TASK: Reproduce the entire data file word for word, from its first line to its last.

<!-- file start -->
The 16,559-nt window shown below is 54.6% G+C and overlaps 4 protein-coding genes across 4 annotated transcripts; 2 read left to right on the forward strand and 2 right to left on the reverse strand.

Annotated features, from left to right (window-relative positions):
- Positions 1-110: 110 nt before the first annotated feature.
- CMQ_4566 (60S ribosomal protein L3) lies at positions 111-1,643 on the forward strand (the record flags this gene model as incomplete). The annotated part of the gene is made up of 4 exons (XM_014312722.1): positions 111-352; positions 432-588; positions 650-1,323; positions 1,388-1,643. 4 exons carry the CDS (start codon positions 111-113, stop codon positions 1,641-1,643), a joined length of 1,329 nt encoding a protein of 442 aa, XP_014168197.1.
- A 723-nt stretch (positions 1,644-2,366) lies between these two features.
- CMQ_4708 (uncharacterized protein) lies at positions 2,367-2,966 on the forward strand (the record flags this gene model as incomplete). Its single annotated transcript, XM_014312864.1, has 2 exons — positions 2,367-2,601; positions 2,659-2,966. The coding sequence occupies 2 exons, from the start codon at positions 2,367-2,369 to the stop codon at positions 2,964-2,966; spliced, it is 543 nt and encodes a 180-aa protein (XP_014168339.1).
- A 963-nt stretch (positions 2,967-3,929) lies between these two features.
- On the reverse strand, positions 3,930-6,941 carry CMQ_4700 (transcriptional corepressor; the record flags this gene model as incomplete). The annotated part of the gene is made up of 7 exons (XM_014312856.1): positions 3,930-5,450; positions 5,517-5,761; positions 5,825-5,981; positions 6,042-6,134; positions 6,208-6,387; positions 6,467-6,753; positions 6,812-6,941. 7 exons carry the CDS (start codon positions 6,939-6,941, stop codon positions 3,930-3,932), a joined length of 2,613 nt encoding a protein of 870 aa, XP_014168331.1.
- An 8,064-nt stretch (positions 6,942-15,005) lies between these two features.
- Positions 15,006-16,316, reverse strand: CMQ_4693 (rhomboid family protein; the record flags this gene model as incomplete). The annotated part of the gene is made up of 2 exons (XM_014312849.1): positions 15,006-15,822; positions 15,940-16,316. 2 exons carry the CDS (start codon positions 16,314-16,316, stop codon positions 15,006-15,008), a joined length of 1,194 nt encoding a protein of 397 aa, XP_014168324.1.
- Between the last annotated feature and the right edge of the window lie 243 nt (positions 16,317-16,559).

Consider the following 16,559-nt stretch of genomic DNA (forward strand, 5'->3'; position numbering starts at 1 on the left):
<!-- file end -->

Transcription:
The 16,559-nt window shown below is 54.6% G+C and overlaps 4 protein-coding genes across 4 annotated transcripts; 2 read left to right on the forward strand and 2 right to left on the reverse strand.

Annotated features, from left to right (window-relative positions):
- Positions 1-110: 110 nt before the first annotated feature.
- CMQ_4566 (60S ribosomal protein L3) lies at positions 111-1,643 on the forward strand (the record flags this gene model as incomplete). The annotated part of the gene is made up of 4 exons (XM_014312722.1): positions 111-352; positions 432-588; positions 650-1,323; positions 1,388-1,643. 4 exons carry the CDS (start codon positions 111-113, stop codon positions 1,641-1,643), a joined length of 1,329 nt encoding a protein of 442 aa, XP_014168197.1.
- A 723-nt stretch (positions 1,644-2,366) lies between these two features.
- CMQ_4708 (uncharacterized protein) lies at positions 2,367-2,966 on the forward strand (the record flags this gene model as incomplete). Its single annotated transcript, XM_014312864.1, has 2 exons — positions 2,367-2,601; positions 2,659-2,966. The coding sequence occupies 2 exons, from the start codon at positions 2,367-2,369 to the stop codon at positions 2,964-2,966; spliced, it is 543 nt and encodes a 180-aa protein (XP_014168339.1).
- A 963-nt stretch (positions 2,967-3,929) lies between these two features.
- On the reverse strand, positions 3,930-6,941 carry CMQ_4700 (transcriptional corepressor; the record flags this gene model as incomplete). The annotated part of the gene is made up of 7 exons (XM_014312856.1): positions 3,930-5,450; positions 5,517-5,761; positions 5,825-5,981; positions 6,042-6,134; positions 6,208-6,387; positions 6,467-6,753; positions 6,812-6,941. 7 exons carry the CDS (start codon positions 6,939-6,941, stop codon positions 3,930-3,932), a joined length of 2,613 nt encoding a protein of 870 aa, XP_014168331.1.
- An 8,064-nt stretch (positions 6,942-15,005) lies between these two features.
- Positions 15,006-16,316, reverse strand: CMQ_4693 (rhomboid family protein; the record flags this gene model as incomplete). The annotated part of the gene is made up of 2 exons (XM_014312849.1): positions 15,006-15,822; positions 15,940-16,316. 2 exons carry the CDS (start codon positions 16,314-16,316, stop codon positions 15,006-15,008), a joined length of 1,194 nt encoding a protein of 397 aa, XP_014168324.1.
- Between the last annotated feature and the right edge of the window lie 243 nt (positions 16,317-16,559).

Consider the following 16,559-nt stretch of genomic DNA (forward strand, 5'->3'; position numbering starts at 1 on the left):